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Re: And Now for Something Completely Different (was Re: IPv6 news)

  • From: Per Heldal
  • Date: Mon Oct 17 17:10:17 2005

It doesn't look like were talking about the same thing.

A. Address conservation and aggregation (IPv4 and IPv6) is very
important to get the most out of what we've got. Read; limit the
combined routing-table to a manageable size whatever that may be.

B. There seems to be widespread fear that the global routing-table will
grow to a non-manageable size sooner or later regardless of the efforts
under A. So the limit has to be removed.

What you address below mostly belong under A (and I mostly agree),
whereas I so far have focused on B.

On Mon, 2005-10-17 at 13:12 -0700, Fred Baker wrote:
> That is an assumption that I haven't found it necessary to make. I  
> have concluded that there is no real debate about whether the  
> Internet will have to change to something that gives us the ability  
> to directly address (e.g. not behind a NAT, which imposes some  
> "interesting" requirements at the application layer and gateways of  
> the sort which were what the Internet came about to not need) a whole  
> lot more things than it does today. The debate is about how and when.  
> "when" seems pretty solidly in the 3-10 year timeframe, exactly where  
> in that timeframe being a point of some discussion, and "how" comes  
> down to a choice of "IPv6" or "something else".

Sure, something has to replace IPv4 sooner or later and IPv6 is almost
certainly the thing. Personally I belive the most trustworthy
projections points towards 2010 as the time we'll run out of addresses
in V4 with an additional 2-3 years if we can manage to reclaim up to 90%
of those previously allocated addressblocks which are not used or not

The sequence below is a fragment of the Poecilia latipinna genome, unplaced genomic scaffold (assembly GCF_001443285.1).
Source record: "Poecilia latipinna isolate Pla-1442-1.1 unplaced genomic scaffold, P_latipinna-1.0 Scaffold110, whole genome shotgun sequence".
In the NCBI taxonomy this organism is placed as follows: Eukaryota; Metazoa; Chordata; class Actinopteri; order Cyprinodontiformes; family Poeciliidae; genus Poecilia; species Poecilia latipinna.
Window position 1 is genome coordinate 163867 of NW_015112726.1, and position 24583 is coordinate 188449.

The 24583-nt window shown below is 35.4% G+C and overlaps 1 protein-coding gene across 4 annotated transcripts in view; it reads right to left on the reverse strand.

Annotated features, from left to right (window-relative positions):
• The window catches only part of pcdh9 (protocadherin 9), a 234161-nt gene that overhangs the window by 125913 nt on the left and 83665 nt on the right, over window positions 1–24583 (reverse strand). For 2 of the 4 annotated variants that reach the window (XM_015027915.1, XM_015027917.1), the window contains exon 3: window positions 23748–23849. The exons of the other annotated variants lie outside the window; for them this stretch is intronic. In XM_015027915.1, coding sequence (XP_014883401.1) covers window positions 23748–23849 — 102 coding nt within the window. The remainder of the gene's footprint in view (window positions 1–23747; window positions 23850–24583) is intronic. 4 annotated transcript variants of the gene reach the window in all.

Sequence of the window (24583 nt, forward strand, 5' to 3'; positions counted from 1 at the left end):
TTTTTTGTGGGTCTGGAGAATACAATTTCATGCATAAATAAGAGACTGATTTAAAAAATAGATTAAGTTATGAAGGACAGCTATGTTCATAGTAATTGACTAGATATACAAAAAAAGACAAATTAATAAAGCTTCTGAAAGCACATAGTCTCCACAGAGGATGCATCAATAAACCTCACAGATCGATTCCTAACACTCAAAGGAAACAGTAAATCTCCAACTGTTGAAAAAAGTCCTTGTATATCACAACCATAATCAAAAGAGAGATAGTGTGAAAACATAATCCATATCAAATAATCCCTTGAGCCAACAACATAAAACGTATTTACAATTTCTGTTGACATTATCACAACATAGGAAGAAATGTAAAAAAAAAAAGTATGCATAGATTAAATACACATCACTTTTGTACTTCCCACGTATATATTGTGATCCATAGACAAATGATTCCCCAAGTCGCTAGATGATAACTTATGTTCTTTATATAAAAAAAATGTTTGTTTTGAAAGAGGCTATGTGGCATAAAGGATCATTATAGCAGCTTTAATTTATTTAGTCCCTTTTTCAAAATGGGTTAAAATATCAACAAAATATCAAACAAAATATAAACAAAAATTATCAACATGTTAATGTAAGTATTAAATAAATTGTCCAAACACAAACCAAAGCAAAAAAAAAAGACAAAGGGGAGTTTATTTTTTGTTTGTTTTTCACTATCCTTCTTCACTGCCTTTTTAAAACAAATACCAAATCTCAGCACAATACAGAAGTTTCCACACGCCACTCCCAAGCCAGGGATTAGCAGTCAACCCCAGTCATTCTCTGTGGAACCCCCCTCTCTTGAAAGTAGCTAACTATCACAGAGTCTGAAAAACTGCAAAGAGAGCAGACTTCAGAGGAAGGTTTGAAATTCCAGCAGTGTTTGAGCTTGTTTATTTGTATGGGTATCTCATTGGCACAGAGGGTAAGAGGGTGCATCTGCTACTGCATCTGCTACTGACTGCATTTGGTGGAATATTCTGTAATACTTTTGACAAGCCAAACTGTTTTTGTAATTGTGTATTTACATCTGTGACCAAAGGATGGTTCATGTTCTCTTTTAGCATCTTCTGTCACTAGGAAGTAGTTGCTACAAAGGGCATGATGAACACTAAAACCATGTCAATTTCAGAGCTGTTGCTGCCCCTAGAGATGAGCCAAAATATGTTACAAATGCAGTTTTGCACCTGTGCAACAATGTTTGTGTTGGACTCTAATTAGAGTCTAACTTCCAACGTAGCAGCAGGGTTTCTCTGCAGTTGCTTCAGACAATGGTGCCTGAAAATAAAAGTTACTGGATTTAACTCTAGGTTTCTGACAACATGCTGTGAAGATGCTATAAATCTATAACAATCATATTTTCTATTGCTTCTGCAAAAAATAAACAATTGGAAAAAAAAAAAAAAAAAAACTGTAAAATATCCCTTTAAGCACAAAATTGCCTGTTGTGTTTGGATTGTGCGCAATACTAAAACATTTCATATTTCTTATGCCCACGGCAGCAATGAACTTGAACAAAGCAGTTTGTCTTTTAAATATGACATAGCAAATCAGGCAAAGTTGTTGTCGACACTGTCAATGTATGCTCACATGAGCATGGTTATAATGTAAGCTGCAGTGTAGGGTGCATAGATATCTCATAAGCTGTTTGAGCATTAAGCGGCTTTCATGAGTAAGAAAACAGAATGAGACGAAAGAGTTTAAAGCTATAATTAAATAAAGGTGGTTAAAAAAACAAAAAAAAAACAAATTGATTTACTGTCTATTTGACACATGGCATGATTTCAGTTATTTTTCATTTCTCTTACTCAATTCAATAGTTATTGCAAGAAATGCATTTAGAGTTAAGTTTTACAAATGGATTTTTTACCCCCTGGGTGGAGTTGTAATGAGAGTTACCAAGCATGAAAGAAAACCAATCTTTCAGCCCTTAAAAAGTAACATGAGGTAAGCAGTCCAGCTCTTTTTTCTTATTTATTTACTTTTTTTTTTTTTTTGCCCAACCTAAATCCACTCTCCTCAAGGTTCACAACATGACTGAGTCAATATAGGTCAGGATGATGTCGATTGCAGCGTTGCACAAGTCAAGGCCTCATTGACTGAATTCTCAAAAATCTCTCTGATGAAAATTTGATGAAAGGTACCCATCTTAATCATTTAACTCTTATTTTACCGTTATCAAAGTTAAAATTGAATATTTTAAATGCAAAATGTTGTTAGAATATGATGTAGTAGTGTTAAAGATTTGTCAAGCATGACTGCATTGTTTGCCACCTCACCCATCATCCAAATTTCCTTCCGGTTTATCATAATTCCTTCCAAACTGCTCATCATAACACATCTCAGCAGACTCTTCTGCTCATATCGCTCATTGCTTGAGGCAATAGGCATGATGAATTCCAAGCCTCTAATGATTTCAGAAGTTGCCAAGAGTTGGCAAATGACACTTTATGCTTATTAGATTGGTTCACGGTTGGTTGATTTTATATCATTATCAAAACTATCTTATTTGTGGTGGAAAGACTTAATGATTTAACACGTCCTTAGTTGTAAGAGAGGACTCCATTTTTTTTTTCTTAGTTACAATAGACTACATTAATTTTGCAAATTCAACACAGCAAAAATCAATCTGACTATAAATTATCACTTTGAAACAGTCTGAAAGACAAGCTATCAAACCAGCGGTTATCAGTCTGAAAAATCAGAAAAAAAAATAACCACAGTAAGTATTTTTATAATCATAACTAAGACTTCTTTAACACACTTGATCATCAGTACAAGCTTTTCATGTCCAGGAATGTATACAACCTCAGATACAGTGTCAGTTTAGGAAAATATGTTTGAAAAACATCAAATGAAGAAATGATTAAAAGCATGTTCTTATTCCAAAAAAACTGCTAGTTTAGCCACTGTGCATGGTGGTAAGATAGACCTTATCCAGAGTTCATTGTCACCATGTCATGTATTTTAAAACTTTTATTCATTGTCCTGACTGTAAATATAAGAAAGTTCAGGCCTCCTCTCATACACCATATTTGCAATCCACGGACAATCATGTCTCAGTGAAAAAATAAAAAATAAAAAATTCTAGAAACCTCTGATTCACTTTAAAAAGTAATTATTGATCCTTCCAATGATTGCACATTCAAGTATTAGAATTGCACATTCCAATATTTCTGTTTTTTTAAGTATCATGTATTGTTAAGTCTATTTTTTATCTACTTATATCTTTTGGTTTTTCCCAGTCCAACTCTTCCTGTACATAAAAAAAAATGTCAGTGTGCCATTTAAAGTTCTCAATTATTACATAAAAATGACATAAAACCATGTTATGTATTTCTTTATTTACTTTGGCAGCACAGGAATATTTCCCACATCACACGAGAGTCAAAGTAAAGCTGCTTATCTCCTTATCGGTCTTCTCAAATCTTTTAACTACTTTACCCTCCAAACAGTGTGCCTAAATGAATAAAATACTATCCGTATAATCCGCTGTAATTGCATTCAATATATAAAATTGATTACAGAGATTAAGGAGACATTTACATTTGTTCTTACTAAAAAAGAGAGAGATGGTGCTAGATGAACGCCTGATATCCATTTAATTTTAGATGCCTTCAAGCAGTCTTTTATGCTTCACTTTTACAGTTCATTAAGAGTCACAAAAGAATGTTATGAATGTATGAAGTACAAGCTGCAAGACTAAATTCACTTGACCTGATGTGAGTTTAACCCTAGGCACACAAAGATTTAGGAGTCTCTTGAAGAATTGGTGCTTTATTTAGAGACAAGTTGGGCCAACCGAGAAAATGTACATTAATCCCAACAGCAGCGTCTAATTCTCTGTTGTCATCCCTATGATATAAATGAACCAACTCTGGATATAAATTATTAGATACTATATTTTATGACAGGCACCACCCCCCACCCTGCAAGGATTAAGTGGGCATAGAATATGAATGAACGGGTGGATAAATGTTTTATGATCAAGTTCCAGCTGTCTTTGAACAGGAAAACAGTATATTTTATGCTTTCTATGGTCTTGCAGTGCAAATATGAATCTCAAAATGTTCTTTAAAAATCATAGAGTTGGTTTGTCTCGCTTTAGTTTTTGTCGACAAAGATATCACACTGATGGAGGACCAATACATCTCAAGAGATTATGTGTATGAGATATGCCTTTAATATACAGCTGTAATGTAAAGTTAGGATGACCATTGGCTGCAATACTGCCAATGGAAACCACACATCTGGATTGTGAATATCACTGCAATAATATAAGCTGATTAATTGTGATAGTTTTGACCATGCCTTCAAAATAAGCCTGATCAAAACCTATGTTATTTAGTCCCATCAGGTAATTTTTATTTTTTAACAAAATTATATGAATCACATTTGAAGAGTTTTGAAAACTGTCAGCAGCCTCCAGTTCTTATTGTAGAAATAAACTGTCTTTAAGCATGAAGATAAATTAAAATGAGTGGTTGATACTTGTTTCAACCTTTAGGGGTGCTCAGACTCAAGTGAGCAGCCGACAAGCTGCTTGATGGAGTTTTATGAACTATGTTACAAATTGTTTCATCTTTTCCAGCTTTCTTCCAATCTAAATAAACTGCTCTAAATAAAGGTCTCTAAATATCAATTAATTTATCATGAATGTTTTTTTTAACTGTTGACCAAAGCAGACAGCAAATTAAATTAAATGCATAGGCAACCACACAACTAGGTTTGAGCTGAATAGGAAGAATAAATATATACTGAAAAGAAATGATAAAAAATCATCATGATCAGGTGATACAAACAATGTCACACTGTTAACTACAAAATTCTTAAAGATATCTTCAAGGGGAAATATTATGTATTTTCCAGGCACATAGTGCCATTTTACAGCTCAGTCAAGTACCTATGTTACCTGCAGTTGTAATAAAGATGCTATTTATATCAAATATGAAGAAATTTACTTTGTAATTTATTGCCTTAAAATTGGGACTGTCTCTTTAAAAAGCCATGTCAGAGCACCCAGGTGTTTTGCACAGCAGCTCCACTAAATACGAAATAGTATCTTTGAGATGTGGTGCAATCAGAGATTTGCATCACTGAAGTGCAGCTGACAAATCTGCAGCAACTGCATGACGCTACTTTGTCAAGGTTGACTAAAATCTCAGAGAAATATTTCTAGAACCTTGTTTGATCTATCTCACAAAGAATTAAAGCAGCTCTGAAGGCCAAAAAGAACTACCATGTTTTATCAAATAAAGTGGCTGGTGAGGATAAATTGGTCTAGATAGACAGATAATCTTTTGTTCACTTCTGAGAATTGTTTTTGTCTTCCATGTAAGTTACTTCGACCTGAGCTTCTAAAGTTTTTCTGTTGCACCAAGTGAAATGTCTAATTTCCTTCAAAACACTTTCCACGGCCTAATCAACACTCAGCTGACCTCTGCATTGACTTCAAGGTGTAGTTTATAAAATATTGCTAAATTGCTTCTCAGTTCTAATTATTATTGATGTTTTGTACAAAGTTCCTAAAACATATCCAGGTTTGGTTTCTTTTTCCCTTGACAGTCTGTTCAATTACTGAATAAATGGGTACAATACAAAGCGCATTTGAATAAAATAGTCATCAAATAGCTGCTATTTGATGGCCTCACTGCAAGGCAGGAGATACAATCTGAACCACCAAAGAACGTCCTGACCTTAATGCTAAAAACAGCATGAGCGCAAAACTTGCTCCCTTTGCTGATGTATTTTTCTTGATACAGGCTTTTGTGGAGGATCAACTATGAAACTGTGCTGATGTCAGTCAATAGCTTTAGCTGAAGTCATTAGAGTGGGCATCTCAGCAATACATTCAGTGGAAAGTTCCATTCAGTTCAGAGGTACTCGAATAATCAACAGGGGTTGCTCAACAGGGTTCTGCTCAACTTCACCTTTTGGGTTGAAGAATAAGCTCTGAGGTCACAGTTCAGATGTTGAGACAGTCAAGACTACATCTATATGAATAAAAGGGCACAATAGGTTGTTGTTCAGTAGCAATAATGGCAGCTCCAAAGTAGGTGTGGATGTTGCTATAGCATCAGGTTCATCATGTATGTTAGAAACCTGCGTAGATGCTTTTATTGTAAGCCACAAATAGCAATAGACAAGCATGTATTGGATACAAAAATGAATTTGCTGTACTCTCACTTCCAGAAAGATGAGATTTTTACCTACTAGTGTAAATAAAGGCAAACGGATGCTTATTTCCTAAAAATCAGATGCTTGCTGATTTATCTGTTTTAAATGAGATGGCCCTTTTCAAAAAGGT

announced to the public internet.

> Fleming's IPv8 was a non-stupid idea that has a fundamental flaw in  
> that it re-interprets parts of the IPv4 header as domain identifiers  
> - it effectively extends the IP address by 16 bits, which is good,  
> but does so in a way that is not backward compatible. If we could  
> make those 16 bits be AS numbers (and ignoring for the moment the  
> fact that we seem to need larger AS numbers), the matter follows  
> pretty quickly. If one is going to change the header, though, giving  
> up fragmentation as a feature sees a little tough; one may as well  
> change the header and manage to keep the capability. One also needs  
> to change some other protocols, such as routing AS numbers and  
> including them in DNS records as part of the address.

For the record: You brought up IPv8. Nothing of what I've mentioned
requires any change to transport protocols wether implemented on top of
IPv4 or 6.

>  From my perspective, we are having enough good experience with IPv6  
> that we should simply choose that approach; there isn't a real good  
> reason to find a different one. Yes, that means there is a long  
> coexistence period yada yada yada. This is also true of any other  
> fundamental network layer protocol change.
> The RIRs have been trying pretty hard to make IPv6 allocations be one  
> prefix per ISP, with truly large edge networks being treated as  
> functionally equivalent to an ISP (PI addressing without admitting it  
> is being done). Make the bald assertion that this is equal to one  
> prefix per AS (they're not the same statement at all, but the number  
> of currently assigned AS numbers exceeds the number of prefixes under  
> discussion, so in my mind it makes a reasonable thumb-in-the-wind- 
> guesstimate), that is a reduction of the routing table size by an  
> order of magnitude.

I wouldn't even characterise that as being bald. Initial allocations of
more than one prefix per AS should not be allowed. Further; initial
allocations should differentiate between network of various sizes into
separate address-blocks to simplify and promote strict prefix-filtering
policies. Large networks may make arrangements with their neighbors to
honor more specifics, but that shouldn't mean that the rest of the world
should accept those.
> If we are able to reduce the routing table size by an order of  
> magnitude, I don't see that we have a requirement to fundamentally  
> change the routing technology to support it. We may *want* to (and  
> yes, I would like to, for various reasons), but that is a different  
> assertion.

Predictions disagree.